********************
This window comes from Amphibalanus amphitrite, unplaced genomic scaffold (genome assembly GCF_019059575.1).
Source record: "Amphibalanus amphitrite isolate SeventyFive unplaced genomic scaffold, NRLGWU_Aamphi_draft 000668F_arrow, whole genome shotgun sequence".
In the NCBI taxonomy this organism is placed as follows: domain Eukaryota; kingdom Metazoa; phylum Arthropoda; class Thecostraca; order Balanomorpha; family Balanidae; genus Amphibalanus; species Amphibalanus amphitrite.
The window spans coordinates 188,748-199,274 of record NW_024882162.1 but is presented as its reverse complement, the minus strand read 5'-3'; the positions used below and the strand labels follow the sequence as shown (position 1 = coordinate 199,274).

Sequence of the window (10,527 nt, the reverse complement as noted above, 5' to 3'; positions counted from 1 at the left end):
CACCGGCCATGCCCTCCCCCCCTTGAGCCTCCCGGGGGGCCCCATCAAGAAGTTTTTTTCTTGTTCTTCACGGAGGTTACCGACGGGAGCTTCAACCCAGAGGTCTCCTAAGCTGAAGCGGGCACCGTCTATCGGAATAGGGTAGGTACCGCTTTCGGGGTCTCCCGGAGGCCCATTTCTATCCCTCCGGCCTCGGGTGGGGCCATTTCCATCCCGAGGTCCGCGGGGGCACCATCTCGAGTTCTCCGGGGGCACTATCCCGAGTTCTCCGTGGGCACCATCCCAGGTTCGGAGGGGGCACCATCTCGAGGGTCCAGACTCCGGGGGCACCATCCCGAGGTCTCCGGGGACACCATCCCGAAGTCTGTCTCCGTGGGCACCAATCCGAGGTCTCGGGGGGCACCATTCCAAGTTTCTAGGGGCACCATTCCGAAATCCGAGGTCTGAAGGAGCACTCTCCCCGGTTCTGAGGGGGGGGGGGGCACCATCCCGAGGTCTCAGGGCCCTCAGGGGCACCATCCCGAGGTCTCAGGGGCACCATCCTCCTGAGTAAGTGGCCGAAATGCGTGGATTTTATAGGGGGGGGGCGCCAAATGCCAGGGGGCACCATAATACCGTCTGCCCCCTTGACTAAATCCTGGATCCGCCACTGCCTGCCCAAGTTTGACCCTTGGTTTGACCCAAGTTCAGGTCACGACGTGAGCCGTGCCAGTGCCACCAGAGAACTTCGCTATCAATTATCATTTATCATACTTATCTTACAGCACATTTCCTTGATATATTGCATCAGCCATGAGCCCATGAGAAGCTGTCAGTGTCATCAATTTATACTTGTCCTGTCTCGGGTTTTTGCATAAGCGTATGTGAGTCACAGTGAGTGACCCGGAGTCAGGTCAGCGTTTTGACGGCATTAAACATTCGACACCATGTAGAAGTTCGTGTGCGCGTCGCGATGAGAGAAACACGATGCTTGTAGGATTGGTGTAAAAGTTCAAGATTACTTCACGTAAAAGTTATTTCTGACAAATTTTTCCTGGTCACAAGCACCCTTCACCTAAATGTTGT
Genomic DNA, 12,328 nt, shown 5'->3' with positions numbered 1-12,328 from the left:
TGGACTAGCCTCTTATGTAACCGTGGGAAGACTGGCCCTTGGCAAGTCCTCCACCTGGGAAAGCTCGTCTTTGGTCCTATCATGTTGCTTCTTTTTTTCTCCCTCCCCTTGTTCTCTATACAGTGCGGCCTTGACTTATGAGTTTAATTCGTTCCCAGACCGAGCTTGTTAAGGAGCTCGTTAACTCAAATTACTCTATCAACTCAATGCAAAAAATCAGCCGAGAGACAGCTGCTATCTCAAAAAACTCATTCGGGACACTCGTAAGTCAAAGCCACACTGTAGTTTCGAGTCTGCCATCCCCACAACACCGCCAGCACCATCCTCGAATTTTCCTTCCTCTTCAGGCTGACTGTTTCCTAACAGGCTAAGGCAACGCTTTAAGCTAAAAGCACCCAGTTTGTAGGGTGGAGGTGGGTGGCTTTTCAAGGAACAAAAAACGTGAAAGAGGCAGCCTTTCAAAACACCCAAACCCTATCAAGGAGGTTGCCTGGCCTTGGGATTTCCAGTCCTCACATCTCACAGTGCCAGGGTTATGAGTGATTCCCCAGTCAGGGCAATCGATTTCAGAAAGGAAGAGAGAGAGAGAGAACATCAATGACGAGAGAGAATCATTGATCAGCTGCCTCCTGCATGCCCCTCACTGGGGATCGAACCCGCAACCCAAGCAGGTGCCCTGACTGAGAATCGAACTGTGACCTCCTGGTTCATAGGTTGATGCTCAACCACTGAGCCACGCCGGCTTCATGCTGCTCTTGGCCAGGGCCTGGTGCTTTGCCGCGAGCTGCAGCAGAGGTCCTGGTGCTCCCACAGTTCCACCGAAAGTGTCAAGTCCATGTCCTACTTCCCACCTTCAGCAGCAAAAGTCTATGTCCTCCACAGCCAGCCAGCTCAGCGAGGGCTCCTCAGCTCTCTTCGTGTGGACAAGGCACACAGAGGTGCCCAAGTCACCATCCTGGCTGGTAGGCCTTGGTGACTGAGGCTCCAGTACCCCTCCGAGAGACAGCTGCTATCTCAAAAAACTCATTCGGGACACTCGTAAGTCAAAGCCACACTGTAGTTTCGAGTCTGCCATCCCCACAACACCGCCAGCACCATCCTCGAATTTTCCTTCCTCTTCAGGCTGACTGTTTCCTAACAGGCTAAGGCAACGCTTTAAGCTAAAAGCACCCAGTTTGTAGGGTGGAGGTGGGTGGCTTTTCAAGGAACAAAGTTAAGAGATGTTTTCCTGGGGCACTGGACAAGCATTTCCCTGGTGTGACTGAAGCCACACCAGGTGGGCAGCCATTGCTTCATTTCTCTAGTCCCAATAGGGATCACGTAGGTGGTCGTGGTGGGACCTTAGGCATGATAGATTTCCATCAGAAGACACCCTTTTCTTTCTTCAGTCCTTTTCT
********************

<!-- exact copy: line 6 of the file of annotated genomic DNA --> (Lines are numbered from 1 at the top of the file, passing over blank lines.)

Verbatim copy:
CACCGGCCATGCCCTCCCCCCCTTGAGCCTCCCGGGGGGCCCCATCAAGAAGTTTTTTTCTTGTTCTTCACGGAGGTTACCGACGGGAGCTTCAACCCAGAGGTCTCCTAAGCTGAAGCGGGCACCGTCTATCGGAATAGGGTAGGTACCGCTTTCGGGGTCTCCCGGAGGCCCATTTCTATCCCTCCGGCCTCGGGTGGGGCCATTTCCATCCCGAGGTCCGCGGGGGCACCATCTCGAGTTCTCCGGGGGCACTATCCCGAGTTCTCCGTGGGCACCATCCCAGGTTCGGAGGGGGCACCATCTCGAGGGTCCAGACTCCGGGGGCACCATCCCGAGGTCTCCGGGGACACCATCCCGAAGTCTGTCTCCGTGGGCACCAATCCGAGGTCTCGGGGGGCACCATTCCAAGTTTCTAGGGGCACCATTCCGAAATCCGAGGTCTGAAGGAGCACTCTCCCCGGTTCTGAGGGGGGGGGGGGCACCATCCCGAGGTCTCAGGGCCCTCAGGGGCACCATCCCGAGGTCTCAGGGGCACCATCCTCCTGAGTAAGTGGCCGAAATGCGTGGATTTTATAGGGGGGGGGCGCCAAATGCCAGGGGGCACCATAATACCGTCTGCCCCCTTGACTAAATCCTGGATCCGCCACTGCCTGCCCAAGTTTGACCCTTGGTTTGACCCAAGTTCAGGTCACGACGTGAGCCGTGCCAGTGCCACCAGAGAACTTCGCTATCAATTATCATTTATCATACTTATCTTACAGCACATTTCCTTGATATATTGCATCAGCCATGAGCCCATGAGAAGCTGTCAGTGTCATCAATTTATACTTGTCCTGTCTCGGGTTTTTGCATAAGCGTATGTGAGTCACAGTGAGTGACCCGGAGTCAGGTCAGCGTTTTGACGGCATTAAACATTCGACACCATGTAGAAGTTCGTGTGCGCGTCGCGATGAGAGAAACACGATGCTTGTAGGATTGGTGTAAAAGTTCAAGATTACTTCACGTAAAAGTTATTTCTGACAAATTTTTCCTGGTCACAAGCACCCTTCACCTAAATGTTGT